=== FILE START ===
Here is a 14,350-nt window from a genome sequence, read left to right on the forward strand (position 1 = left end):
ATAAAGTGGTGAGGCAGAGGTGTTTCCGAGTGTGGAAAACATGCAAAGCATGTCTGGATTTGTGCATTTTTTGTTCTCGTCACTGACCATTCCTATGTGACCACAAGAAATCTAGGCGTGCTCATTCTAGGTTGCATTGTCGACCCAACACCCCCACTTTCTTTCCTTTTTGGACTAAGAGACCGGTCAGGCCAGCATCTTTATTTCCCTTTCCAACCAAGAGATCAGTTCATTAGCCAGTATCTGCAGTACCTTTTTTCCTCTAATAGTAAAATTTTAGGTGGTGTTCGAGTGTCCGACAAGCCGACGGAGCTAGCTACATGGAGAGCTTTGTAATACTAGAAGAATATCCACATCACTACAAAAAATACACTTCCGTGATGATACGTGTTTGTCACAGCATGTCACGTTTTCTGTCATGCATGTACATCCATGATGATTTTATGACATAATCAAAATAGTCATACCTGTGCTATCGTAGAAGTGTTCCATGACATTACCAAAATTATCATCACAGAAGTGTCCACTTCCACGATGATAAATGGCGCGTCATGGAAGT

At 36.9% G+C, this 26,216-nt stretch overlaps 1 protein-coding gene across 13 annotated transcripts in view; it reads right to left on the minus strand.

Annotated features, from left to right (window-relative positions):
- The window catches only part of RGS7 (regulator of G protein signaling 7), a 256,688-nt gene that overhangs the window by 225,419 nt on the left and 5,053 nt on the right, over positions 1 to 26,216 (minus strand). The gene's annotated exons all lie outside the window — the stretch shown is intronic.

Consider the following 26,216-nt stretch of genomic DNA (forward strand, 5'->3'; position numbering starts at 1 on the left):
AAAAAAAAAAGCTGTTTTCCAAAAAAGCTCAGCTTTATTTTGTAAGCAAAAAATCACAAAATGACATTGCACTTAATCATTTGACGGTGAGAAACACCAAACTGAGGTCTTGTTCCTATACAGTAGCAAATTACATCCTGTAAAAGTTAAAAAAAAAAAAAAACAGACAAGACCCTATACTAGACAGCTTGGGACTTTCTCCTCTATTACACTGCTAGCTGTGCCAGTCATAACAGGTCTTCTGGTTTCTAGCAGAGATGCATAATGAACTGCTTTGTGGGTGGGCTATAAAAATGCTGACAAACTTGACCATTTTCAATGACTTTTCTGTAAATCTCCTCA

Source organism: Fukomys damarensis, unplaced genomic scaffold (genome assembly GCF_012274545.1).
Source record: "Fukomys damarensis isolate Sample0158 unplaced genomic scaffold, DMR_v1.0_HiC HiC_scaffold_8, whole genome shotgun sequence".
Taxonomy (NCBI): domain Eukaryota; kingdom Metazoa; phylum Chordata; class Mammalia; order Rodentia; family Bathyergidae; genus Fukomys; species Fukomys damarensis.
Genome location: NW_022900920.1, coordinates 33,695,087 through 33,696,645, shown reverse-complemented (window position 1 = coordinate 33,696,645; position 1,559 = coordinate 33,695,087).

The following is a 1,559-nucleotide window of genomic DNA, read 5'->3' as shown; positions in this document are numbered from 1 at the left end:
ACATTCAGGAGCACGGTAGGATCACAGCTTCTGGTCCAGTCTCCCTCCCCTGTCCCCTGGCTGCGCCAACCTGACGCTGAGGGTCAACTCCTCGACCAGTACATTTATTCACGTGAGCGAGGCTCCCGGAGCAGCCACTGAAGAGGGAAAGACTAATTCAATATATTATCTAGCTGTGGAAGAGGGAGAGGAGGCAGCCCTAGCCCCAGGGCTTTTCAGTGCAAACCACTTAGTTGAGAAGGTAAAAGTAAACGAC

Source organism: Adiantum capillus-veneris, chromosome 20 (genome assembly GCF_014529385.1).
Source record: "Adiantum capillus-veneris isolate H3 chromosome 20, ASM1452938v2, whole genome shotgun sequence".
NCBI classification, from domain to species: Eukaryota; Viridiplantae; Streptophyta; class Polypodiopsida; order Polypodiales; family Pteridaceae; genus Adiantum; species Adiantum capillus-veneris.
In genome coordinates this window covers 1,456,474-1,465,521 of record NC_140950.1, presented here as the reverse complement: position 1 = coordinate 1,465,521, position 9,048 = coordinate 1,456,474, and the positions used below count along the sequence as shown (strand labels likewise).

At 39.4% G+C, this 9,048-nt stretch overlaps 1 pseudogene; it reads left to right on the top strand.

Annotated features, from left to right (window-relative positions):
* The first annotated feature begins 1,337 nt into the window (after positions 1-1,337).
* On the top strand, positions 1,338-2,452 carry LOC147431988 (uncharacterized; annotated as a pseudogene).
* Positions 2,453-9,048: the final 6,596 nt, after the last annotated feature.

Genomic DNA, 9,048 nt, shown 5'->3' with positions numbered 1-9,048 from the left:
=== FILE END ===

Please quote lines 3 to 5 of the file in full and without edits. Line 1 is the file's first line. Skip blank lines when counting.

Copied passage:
At 36.9% G+C, this 26,216-nt stretch overlaps 1 protein-coding gene across 13 annotated transcripts in view; it reads right to left on the minus strand.

Annotated features, from left to right (window-relative positions):
- The window catches only part of RGS7 (regulator of G protein signaling 7), a 256,688-nt gene that overhangs the window by 225,419 nt on the left and 5,053 nt on the right, over positions 1 to 26,216 (minus strand). The gene's annotated exons all lie outside the window — the stretch shown is intronic.